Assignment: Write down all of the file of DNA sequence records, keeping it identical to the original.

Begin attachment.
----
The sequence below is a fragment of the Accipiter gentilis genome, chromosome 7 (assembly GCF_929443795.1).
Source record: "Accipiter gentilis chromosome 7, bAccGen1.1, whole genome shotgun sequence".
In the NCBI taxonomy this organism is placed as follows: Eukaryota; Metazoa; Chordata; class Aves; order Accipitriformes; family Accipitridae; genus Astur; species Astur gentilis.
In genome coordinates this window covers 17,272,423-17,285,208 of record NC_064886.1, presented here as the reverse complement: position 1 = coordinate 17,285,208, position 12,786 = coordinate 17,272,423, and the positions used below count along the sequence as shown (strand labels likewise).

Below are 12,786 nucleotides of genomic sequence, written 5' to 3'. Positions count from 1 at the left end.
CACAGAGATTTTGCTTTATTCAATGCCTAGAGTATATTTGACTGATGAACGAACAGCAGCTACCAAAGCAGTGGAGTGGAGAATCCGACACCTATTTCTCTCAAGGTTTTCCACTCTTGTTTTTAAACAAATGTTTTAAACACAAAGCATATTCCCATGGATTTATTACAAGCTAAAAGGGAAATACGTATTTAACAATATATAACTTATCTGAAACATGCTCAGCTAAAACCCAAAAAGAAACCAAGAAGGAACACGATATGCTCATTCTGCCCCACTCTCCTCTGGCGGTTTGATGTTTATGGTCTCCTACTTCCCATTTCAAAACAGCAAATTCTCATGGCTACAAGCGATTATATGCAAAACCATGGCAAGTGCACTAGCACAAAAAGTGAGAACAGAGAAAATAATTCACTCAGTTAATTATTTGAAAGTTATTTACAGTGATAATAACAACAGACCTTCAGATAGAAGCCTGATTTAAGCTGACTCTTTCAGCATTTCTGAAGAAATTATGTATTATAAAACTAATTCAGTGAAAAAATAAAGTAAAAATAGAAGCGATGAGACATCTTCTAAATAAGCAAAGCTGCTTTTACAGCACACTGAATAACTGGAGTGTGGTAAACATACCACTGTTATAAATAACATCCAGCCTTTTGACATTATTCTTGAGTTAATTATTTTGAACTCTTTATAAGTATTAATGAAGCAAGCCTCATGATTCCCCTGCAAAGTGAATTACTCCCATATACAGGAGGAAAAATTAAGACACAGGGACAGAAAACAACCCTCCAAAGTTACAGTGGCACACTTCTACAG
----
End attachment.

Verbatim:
The sequence below is a fragment of the Accipiter gentilis genome, chromosome 7 (assembly GCF_929443795.1).
Source record: "Accipiter gentilis chromosome 7, bAccGen1.1, whole genome shotgun sequence".
In the NCBI taxonomy this organism is placed as follows: Eukaryota; Metazoa; Chordata; class Aves; order Accipitriformes; family Accipitridae; genus Astur; species Astur gentilis.
In genome coordinates this window covers 17,272,423-17,285,208 of record NC_064886.1, presented here as the reverse complement: position 1 = coordinate 17,285,208, position 12,786 = coordinate 17,272,423, and the positions used below count along the sequence as shown (strand labels likewise).

Below are 12,786 nucleotides of genomic sequence, written 5' to 3'. Positions count from 1 at the left end.
CACAGAGATTTTGCTTTATTCAATGCCTAGAGTATATTTGACTGATGAACGAACAGCAGCTACCAAAGCAGTGGAGTGGAGAATCCGACACCTATTTCTCTCAAGGTTTTCCACTCTTGTTTTTAAACAAATGTTTTAAACACAAAGCATATTCCCATGGATTTATTACAAGCTAAAAGGGAAATACGTATTTAACAATATATAACTTATCTGAAACATGCTCAGCTAAAACCCAAAAAGAAACCAAGAAGGAACACGATATGCTCATTCTGCCCCACTCTCCTCTGGCGGTTTGATGTTTATGGTCTCCTACTTCCCATTTCAAAACAGCAAATTCTCATGGCTACAAGCGATTATATGCAAAACCATGGCAAGTGCACTAGCACAAAAAGTGAGAACAGAGAAAATAATTCACTCAGTTAATTATTTGAAAGTTATTTACAGTGATAATAACAACAGACCTTCAGATAGAAGCCTGATTTAAGCTGACTCTTTCAGCATTTCTGAAGAAATTATGTATTATAAAACTAATTCAGTGAAAAAATAAAGTAAAAATAGAAGCGATGAGACATCTTCTAAATAAGCAAAGCTGCTTTTACAGCACACTGAATAACTGGAGTGTGGTAAACATACCACTGTTATAAATAACATCCAGCCTTTTGACATTATTCTTGAGTTAATTATTTTGAACTCTTTATAAGTATTAATGAAGCAAGCCTCATGATTCCCCTGCAAAGTGAATTACTCCCATATACAGGAGGAAAAATTAAGACACAGGGACAGAAAACAACCCTCCAAAGTTACAGTGGCACACTTCTACAG